It’s with great pride that I get to close out our 2010 Class of TJB Hall of Fame inductees with a pair of running backs that were integral to the success of the Jets during the team’s golden age. While Joe Namath’s name shone brightest during that era, the team’s many accomplishments could not have been possible if not for the dedication of two men born in Georgia, Fullback Matt Snell and Halfback Emerson Boozer.
During their 19 years of service in New York, Boozer and Snell combined for 9,420 rushing yards, 95 rushing & receiving touchdowns, as well as 332 receptions for 2.863 yards totaling a whopping 12,283 line of scrimmage yards between 1966 and 1975. The two were one of the great backfield pairings of the Jets, not just because of power and speed, but because of their will and determination to win and the two are often mentioned together reverently among Jets fans, so we thought it appropriate to induct them together.
Forging the Trail
For the many trails blazed by Matt Snell during his time with the Jets, there’s no more symbolically appropriate position than the one actually played during his career. As a fullback of the 60s and 70s, Snell forged the way with powerful blocks for halfbacks like Boozer & Mathis, and drove for hard yards. In all his years Snell averaged over four yards per carry just four times, but that was the game of the era: bruising and physical and predicated on running the ball. For the Jets, Snell was the heart of the offense.
Even after his career ended, Snell continued his pioneering ways as the very first athlete to be featured in the Miller Lite retired athlete commercials of the 70s and 80s.
While the Jets fan base was being built during his early days as an AFL player, Matt Snell had two key roles in that development, not only did his choice of the Jets help strengthen the fans resolve, but he worked to build Shea Stadium during his summer vacations from college, helping to create the Jets fan base two times over during his career.
Snell was a three year starter at Ohio State and was considered the epitome of a team player during his time as a Buckeye. As a sophomore, Snell played right fullback (a role responsible for blocking for LFB Bob Ferguson and LHB Paul Warfield), then as defensive end the next year, and then finally as a senior Snell was the featured fullback in the offense. That year, Snell won the team’s MVP and was an object of the Giants draft affections, and was drafted by the Giants in the fourth round of the 1964 NFL Draft.
Never missing an opportunity to create headlines, new Jets owner Sonny Werblin sought to make his first big splash by drafting the powerful Ohio State fullback Matt Snell in the first round of the AFL Draft, thereby allowing the Jets to offer Snell a significantly better contract.
“Sonny Werblin thought enough of me, after drafting me number one to come out to Ohio State himself to try and convince me that the AFL was sound, it was solid,” said Snell in an interview for NFL Films. “I decided I wanted to play ball and I could play right away [with the Jets]. Everyone considered the AFL inferior … I didn’t think that.”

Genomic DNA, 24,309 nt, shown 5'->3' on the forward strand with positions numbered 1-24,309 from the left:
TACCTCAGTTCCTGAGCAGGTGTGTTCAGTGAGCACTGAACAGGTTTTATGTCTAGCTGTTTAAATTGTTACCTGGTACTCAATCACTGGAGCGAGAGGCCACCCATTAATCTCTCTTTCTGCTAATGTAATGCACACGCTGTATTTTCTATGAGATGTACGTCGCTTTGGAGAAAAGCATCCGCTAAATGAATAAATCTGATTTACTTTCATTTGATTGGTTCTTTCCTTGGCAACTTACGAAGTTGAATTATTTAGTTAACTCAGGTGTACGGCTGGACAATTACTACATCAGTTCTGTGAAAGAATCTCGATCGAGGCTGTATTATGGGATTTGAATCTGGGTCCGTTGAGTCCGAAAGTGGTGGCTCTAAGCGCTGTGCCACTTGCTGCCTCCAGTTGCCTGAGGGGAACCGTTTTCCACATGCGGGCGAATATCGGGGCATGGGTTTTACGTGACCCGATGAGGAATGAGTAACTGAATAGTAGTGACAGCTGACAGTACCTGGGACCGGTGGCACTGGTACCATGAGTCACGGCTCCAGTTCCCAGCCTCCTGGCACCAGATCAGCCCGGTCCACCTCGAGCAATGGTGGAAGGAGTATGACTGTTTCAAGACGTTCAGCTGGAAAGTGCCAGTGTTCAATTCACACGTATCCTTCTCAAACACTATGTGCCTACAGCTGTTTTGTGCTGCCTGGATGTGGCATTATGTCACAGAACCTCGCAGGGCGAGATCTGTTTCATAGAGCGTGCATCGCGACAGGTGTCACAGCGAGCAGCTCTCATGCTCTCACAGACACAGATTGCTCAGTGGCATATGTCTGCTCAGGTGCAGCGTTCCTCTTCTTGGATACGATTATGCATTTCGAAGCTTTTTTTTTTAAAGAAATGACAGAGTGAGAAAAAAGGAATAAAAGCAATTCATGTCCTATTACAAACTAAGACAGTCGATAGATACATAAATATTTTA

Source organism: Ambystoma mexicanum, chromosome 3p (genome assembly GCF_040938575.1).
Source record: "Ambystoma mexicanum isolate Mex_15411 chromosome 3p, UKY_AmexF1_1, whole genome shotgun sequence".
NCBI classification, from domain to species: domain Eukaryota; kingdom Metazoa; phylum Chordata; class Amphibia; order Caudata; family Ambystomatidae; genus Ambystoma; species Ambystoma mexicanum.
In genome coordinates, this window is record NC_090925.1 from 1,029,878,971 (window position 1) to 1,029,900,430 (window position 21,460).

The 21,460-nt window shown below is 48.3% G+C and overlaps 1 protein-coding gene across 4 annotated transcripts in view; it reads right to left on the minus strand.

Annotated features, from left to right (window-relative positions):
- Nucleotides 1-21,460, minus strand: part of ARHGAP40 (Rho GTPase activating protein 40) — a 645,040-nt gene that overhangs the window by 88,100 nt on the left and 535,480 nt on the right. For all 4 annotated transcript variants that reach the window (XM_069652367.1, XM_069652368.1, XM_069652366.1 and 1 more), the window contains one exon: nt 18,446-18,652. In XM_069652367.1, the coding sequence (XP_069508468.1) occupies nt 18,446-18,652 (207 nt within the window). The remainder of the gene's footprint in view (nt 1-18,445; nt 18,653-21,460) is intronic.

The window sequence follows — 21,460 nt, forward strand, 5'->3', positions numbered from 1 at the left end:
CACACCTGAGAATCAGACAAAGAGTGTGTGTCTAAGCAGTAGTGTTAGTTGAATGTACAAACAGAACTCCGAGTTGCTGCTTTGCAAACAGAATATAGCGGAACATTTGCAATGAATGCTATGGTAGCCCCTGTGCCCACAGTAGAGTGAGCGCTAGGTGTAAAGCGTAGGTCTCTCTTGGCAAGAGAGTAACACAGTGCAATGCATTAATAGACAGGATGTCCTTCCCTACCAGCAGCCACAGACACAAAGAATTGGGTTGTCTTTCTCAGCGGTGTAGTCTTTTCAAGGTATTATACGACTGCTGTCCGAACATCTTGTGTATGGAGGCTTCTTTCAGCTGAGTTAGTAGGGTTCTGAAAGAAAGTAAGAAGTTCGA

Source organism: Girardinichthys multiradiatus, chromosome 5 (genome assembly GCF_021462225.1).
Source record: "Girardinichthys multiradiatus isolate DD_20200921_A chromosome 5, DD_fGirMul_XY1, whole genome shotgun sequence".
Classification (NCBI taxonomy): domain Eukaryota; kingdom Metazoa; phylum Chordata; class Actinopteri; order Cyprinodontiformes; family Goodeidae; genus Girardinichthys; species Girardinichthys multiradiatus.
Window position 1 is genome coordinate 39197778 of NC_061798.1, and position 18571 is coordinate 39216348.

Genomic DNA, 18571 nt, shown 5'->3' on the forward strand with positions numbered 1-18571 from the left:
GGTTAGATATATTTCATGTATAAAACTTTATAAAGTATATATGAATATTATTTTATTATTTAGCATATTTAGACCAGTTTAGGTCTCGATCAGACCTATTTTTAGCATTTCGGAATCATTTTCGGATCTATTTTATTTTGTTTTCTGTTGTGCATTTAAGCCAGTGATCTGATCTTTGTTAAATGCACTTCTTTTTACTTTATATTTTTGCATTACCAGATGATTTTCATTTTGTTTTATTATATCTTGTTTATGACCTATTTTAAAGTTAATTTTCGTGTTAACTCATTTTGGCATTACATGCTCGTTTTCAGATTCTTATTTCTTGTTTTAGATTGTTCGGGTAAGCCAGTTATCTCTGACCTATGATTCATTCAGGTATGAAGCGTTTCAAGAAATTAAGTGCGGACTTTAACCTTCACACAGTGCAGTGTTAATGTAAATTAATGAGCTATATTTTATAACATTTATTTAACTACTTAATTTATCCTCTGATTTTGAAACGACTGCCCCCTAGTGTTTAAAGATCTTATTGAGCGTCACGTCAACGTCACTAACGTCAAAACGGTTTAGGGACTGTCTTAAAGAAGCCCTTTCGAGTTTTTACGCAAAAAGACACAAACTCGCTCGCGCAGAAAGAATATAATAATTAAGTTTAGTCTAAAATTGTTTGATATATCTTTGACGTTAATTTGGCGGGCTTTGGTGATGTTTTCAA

It was a strike by the upstart AFL over the more established NFL and it helped to energize the Jets fan base in New York. The Giants wanted Matt Snell for their team badly, and to see Snell choose the Jets over the more renowned Giants was a symbolic moment for the Jets and maybe just as important, for their fans. It was a win for the Jets, but it was also a move that only sought to embolden Werblin to get even more aggressive the next year, in which the team drafted Joe Namath.
As a rookie, the bruising 220 pound Snell proved Werblin’s gamble right, with a Jets record 180 yards against the Houston Oilers, and in running away with the AFL Rookie of the Year honors with over 1300 yards (945 on the ground) from scrimmage and six touchdowns. Of course, that honor was another preceding moment for the following year’s Rookie of the Year, Joe Namath.
Snell’s crowning moment of his career came in the third AFL-NFL World Championship (AKA Super Bowl III) game, when the Jets played the 1968 NFL Champion Baltimore Colts. While much of the nation firmly believed that the Colts were the superior team – and Joe Namath took the all the headlines with his guarantee talk and MVP honors – it was Snell who on badly injured knees, kept the Colts defense on the field as the heart of the Jets ball-control offense during the 16-7 upset of the Colts. Snell was a key element in winning, and on a larger scale, his presence allowed the Jets to become the first AFL team to win a Super Bowl, thereby solidifying the AFL’s place in the professional football landscape.
In addition to putting the ball in position to set up three Jim Turner field goals to put the game away in the second half, Snell carried the ball 30 times (a record in a Super Bowl record 121 yards at the time) and in the second quarter, went 4 yards around the left end to score the Jets’ first score and only touchdown in Super Bowl history. Like everything in Snell’s career, he was a pioneer finding the end zone for the Jets in the Super Bowl, now he’s just patiently waiting for someone else to follow his path …